Painting is the perfect DIY project - low cost, big impact and no special expertise needed. Here are a few of the most common questions homeowners have before they start in on their project.
Spray vs. Roller and Brush
For outdoor jobs you can only spray on a perfectly calm day. Even at that, you are going to have some overspray on the shingles of your roof, so be prepared to cover everything to keep the overspray off. To spray the inside of a home it has to be unoccupied because you can't cover the inside of the home well enough to keep the paint off of the contents. Inside rolling or brushing is typically the best, and if you are doing sheetrock walls, roll the paint (and not like you see on TV where they are going every which direction). When you are putting the paint on, apply it in up and down rolling strokes, and then come back and start at the top and pull everything down one row at a time in order to pull all the sheen in the same direction. Remember, if you are using a semi-gloss or a gloss, the glossier the finish the more important it is to pull the paint in the same direction with all your finished strokes, so you have it all pulling for the same sheen.
How to use painter’s tape
There are several different types of painter’s tape each designed for different surfaces, so match the right tape for your job. The adhesives are all heat activated. When you put one along an edge keep it nice and tight. Then make sure you take your finger and rub all the way down rapidly, so you generate some heat to seal that bond; otherwise, the paint will actually leach underneath the tape. Once you are done with your painting, you need to make sure to remove that tape while the paint is still somewhat tacky. If you wait until it's totally dry (like a day or two) you are going to have a rough edge because some of the paint will come off with the tape. If it's still a little moist, you are going to have a nice clean edge.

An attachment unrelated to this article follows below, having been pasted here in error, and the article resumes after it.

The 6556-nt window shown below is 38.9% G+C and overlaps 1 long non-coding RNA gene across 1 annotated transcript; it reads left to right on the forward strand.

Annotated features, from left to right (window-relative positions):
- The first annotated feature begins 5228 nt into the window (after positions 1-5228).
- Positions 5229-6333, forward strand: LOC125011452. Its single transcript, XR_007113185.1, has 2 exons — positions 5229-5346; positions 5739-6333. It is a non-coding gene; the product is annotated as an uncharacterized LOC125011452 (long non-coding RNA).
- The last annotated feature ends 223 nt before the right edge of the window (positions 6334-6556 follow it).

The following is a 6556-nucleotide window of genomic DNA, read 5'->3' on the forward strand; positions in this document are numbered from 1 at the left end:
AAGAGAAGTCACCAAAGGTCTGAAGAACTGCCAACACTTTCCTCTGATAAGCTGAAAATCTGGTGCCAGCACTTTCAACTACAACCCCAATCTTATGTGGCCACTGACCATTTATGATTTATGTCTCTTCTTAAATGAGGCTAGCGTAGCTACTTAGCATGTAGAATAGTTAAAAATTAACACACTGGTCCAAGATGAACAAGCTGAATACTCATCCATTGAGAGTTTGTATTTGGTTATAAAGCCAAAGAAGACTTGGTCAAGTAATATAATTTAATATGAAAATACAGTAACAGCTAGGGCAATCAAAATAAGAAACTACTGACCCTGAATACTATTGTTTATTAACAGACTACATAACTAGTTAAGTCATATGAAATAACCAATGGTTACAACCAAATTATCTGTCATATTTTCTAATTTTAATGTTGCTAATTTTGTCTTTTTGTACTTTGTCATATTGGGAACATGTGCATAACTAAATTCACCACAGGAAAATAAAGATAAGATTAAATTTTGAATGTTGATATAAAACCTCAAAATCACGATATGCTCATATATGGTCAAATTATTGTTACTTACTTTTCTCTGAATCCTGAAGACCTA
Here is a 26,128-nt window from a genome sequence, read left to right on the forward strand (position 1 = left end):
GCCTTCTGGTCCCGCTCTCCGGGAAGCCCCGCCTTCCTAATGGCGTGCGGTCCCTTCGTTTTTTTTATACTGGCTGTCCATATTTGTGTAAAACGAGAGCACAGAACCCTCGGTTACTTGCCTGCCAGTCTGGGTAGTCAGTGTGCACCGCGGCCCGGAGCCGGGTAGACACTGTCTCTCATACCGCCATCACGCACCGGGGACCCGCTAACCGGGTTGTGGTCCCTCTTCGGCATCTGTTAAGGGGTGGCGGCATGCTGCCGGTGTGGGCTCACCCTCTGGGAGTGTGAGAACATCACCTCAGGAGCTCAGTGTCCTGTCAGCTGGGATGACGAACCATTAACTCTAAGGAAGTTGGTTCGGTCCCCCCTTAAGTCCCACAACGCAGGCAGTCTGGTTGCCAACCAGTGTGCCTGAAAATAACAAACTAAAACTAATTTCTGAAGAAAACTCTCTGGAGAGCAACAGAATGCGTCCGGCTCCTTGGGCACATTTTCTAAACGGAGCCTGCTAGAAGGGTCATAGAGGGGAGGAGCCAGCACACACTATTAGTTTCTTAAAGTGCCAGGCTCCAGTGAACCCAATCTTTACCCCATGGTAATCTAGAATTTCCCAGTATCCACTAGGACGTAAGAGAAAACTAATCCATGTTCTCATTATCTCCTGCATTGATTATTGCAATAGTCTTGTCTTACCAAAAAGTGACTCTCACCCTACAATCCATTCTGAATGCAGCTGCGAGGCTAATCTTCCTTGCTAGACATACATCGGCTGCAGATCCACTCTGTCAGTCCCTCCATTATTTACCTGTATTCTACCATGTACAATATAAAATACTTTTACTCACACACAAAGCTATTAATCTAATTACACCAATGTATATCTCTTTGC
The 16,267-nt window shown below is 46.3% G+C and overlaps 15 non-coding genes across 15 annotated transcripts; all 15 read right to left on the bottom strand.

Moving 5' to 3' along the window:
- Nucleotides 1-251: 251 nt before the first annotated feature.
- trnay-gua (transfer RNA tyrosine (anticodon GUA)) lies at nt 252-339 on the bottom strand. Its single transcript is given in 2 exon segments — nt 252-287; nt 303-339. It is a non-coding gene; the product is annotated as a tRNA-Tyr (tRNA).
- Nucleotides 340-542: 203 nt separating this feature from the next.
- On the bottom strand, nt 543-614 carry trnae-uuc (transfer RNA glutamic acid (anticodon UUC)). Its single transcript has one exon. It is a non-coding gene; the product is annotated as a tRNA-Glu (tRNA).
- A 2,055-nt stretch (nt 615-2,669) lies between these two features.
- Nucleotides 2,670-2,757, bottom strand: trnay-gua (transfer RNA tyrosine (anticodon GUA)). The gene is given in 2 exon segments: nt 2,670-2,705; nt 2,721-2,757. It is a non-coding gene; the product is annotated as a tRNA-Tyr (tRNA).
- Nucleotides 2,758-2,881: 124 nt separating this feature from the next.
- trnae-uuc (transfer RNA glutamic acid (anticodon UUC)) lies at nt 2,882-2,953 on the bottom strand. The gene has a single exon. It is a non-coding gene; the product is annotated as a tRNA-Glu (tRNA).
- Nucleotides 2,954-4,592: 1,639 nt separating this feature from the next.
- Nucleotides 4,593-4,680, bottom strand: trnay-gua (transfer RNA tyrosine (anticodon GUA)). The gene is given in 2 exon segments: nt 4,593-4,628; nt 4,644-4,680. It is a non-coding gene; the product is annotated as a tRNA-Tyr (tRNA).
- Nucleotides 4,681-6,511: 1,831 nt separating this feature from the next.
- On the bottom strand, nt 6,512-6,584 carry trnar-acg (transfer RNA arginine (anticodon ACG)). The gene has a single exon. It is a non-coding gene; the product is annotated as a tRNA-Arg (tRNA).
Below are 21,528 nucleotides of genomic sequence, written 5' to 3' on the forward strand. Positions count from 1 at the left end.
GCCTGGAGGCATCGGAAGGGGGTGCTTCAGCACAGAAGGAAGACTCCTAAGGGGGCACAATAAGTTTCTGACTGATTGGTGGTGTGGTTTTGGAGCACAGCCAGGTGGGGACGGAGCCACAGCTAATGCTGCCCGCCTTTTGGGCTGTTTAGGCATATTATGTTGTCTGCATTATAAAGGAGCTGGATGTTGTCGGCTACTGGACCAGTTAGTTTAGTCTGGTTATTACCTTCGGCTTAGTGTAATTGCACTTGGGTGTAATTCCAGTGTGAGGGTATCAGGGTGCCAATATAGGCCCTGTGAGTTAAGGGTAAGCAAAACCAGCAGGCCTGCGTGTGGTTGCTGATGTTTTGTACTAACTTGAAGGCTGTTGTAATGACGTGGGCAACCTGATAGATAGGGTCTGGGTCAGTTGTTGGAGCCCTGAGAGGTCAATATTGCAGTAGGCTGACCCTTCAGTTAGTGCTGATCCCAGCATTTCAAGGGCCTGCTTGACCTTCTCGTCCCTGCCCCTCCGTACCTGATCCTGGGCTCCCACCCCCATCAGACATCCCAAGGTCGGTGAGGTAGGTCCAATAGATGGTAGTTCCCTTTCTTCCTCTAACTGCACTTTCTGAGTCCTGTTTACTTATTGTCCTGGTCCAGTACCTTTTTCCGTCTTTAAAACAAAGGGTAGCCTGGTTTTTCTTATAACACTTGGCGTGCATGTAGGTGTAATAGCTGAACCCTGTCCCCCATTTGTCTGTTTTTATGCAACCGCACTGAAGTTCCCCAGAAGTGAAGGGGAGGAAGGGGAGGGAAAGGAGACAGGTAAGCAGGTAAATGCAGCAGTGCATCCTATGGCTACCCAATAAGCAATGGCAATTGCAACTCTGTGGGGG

Purpose of primer
Primer soaks into the material and seals it providing a clean consistent surface ready for paint. Without a primer your paint will get absorbed into the surface. Sheetrock, for instance, has a paper on the outside of it, and will absorb the paint and change the sheen of your paint if you haven't sealed it with a primer first. Don't be fooled into buying a "primer-paint-in-one" thinking you can skip a step. That is only fine if the walls are already painted with a similar color. If you have a bright red wall and you are wanting to go back to a light color, use primer sealer on it first or you are going to repaint that wall several times.
Peeling paint on trim
If trim paint is peeling that means oil-based paint was put over a coat of latex paint. Oil-base will never stick to latex paint, and it will start peeling off like a rubber glove. I hate to tell you this, but the only cure is to sand all the paint off ...strip it down and start from scratch and even then, you may have some issues. Typically, in that situation you are faced with sticking with the latex paint or replacing the trim.